Is the Party Over?
I don’t like the Republican or Libertarian parties. But I’m also no fan of the Democratic party. In fact, I dislike all political parties and think they should be done away with. And while I’m not naive enough to think that this will happen, it makes me glad to see that the “post partisan” utopia is closer today than it was a year ago.
The reason I think parties will never go away is that they are borne of cooperative activities to address asymmetric power relations. In other words, they create value, and thus they emerge all too easily. The problem is that the value created gets conferred entirely to the party constituents, and additional value is leached from non-constituents. Note that I am not suggesting this is a zero-sum game where no new value gets created, but rather there is collateral damage, especially when it comes to future cooperative opportunities that are precluded. To see what I’m referring to, simply consider a Democrat and a Republican in Congress who agree that abortion should be totally illegal, and consider the chances of them actually teaming up to work on it.
Parties are self-reinforcing once they are established and take on a life and raison d’etre all their own. At some point their own constituents may feel resentful and beholden, but what can they do? It’s become too tough to go it alone. The few independents who have been elected to Congress were either elected as a party member and later became independent, or ran as independent in a later term, or they leverage a party affiliation in the caucuses.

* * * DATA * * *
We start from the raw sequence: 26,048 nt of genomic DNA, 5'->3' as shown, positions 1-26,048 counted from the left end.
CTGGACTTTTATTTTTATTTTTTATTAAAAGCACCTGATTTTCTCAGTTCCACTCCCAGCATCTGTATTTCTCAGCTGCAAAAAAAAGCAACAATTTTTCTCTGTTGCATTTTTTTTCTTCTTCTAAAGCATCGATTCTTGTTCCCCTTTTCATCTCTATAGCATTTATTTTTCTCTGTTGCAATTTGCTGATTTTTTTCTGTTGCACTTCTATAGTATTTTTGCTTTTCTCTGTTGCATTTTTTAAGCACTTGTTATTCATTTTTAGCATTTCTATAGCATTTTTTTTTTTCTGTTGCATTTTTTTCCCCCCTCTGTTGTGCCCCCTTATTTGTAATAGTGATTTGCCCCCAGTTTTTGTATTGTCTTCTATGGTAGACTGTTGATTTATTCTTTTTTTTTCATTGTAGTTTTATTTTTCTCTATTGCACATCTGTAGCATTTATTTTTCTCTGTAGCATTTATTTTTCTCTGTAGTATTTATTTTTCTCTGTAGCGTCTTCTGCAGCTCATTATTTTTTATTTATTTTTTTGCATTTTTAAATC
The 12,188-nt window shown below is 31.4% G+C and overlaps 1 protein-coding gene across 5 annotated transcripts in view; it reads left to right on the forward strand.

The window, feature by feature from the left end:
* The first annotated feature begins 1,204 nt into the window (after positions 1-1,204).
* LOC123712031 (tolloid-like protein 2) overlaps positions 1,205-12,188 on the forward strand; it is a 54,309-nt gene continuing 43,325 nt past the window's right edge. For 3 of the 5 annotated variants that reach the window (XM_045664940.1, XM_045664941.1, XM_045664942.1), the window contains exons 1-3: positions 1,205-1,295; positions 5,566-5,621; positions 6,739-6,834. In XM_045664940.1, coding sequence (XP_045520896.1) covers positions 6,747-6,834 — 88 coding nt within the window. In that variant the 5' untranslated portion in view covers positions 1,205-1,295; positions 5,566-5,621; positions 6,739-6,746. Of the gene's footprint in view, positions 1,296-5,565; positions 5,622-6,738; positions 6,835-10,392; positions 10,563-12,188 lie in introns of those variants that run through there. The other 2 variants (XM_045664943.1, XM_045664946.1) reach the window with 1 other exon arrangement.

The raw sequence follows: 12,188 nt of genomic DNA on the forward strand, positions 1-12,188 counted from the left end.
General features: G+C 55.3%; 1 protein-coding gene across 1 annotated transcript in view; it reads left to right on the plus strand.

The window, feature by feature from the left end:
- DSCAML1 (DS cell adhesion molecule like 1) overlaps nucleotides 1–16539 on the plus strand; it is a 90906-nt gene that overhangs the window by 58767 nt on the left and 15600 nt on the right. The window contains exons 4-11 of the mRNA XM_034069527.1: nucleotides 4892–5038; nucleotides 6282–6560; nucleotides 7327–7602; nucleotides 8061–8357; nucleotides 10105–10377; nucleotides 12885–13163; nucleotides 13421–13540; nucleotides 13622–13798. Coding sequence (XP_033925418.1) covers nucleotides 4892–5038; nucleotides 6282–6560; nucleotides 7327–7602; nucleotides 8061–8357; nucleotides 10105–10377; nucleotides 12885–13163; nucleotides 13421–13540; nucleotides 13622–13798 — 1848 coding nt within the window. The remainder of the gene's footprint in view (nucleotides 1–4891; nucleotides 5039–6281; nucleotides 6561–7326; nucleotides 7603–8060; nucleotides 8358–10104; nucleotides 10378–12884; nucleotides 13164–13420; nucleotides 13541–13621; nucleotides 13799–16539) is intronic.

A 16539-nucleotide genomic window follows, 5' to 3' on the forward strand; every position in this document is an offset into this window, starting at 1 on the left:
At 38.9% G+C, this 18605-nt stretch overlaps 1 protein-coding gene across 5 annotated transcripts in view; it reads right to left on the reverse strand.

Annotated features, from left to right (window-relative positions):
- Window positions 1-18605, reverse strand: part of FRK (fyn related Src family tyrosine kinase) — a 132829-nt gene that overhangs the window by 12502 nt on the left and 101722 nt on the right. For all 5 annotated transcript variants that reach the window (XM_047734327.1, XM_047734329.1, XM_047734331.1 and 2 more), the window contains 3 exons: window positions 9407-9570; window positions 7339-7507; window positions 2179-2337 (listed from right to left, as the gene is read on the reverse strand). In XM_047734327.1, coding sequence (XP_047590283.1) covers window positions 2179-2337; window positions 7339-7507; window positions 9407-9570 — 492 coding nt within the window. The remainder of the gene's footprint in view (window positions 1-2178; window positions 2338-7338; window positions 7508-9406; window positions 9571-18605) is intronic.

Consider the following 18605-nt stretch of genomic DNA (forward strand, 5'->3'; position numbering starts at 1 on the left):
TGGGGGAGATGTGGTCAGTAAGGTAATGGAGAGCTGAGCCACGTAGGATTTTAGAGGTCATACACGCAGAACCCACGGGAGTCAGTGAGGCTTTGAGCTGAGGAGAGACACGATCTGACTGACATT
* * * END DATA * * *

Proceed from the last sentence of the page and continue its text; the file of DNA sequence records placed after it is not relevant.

But I am hopeful that the political ecology will look vastly more diverse in the future, with many viable parties, each one holding less power than the current ones, and with a vibrant collection of independents holding seats of power. And I’m confident that this will happen much quicker than most people think. To see why I am hopeful, look at what is happening to the news media ecology and how quickly the power structure is shifting due to information technology and social media.
This seems like a situation where I should put my money where my mouth is, so here’s a prediction. I believe that there will be an independent elected to either the U.S. House or Senate by 2012 who has never run as a candidate for an existing party.